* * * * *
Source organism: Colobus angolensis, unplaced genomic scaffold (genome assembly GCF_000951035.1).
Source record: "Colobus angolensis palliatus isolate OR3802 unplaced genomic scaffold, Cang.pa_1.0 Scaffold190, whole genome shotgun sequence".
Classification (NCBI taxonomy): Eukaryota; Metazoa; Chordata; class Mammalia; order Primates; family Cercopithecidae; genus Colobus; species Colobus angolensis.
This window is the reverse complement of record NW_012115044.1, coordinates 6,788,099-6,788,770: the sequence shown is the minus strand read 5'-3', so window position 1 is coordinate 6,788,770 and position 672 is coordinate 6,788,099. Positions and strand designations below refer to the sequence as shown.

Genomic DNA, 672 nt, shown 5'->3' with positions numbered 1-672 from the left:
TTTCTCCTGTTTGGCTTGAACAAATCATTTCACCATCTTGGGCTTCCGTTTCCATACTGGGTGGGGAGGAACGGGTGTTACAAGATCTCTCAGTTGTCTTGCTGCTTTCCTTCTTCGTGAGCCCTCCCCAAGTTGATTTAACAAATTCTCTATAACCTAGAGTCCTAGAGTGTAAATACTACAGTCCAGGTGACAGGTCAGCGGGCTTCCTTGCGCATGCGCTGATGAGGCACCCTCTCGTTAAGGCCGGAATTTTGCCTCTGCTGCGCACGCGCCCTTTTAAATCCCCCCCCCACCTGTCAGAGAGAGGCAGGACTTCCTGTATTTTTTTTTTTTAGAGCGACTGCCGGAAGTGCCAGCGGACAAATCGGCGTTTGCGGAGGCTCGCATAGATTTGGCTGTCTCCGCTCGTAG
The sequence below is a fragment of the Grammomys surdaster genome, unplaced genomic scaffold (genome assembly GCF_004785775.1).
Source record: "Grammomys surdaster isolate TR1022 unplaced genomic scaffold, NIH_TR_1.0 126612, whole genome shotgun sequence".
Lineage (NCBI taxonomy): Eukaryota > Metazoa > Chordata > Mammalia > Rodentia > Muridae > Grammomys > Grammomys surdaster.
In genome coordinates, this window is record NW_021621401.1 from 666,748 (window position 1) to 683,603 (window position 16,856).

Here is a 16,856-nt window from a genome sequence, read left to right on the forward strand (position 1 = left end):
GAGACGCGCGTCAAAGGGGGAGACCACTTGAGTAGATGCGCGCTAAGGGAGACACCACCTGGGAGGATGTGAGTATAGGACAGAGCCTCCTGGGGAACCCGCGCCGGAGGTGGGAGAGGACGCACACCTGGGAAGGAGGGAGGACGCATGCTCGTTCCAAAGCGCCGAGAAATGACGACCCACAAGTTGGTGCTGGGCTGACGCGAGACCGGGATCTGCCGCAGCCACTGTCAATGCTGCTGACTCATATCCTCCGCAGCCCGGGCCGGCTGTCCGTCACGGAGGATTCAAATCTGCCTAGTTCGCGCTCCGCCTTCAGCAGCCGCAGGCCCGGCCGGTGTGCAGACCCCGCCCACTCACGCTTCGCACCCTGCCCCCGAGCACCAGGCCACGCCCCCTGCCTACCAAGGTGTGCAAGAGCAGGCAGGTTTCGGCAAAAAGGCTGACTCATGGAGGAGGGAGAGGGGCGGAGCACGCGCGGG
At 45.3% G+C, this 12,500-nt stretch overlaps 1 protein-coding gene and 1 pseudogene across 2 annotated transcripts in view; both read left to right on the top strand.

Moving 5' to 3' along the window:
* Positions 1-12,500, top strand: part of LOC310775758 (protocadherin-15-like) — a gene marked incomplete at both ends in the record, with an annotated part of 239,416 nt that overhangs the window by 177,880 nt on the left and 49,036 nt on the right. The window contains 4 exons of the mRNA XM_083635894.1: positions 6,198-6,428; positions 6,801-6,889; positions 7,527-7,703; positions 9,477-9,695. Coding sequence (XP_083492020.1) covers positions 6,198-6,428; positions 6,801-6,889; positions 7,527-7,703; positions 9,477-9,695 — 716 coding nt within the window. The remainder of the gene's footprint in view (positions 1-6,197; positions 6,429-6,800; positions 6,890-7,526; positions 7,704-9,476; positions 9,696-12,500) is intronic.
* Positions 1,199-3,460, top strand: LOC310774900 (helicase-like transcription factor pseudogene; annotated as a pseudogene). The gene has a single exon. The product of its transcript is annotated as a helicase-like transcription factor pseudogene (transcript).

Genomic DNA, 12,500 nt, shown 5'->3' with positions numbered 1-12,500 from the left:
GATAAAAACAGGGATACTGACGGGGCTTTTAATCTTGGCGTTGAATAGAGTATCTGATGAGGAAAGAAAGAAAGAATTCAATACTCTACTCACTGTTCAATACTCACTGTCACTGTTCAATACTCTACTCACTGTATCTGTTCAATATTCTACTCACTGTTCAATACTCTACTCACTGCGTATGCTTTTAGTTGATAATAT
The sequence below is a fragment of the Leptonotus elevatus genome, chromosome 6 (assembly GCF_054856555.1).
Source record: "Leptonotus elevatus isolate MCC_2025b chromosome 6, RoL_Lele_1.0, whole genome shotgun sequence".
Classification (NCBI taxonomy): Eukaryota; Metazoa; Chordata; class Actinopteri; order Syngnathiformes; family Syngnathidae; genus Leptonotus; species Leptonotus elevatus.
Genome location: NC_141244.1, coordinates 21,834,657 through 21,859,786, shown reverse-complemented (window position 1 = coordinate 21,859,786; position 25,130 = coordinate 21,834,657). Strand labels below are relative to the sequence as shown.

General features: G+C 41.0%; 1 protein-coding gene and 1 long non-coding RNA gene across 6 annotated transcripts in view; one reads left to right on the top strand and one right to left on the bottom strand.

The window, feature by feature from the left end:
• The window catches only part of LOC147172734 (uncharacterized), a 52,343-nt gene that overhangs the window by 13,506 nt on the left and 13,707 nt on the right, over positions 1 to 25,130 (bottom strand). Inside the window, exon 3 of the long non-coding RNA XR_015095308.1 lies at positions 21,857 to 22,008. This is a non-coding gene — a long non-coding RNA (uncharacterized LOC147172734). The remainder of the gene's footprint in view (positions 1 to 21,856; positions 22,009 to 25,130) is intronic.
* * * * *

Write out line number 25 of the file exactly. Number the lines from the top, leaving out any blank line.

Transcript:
• The window catches only part of LOC147172734 (uncharacterized), a 52,343-nt gene that overhangs the window by 13,506 nt on the left and 13,707 nt on the right, over positions 1 to 25,130 (bottom strand). Inside the window, exon 3 of the long non-coding RNA XR_015095308.1 lies at positions 21,857 to 22,008. This is a non-coding gene — a long non-coding RNA (uncharacterized LOC147172734). The remainder of the gene's footprint in view (positions 1 to 21,856; positions 22,009 to 25,130) is intronic.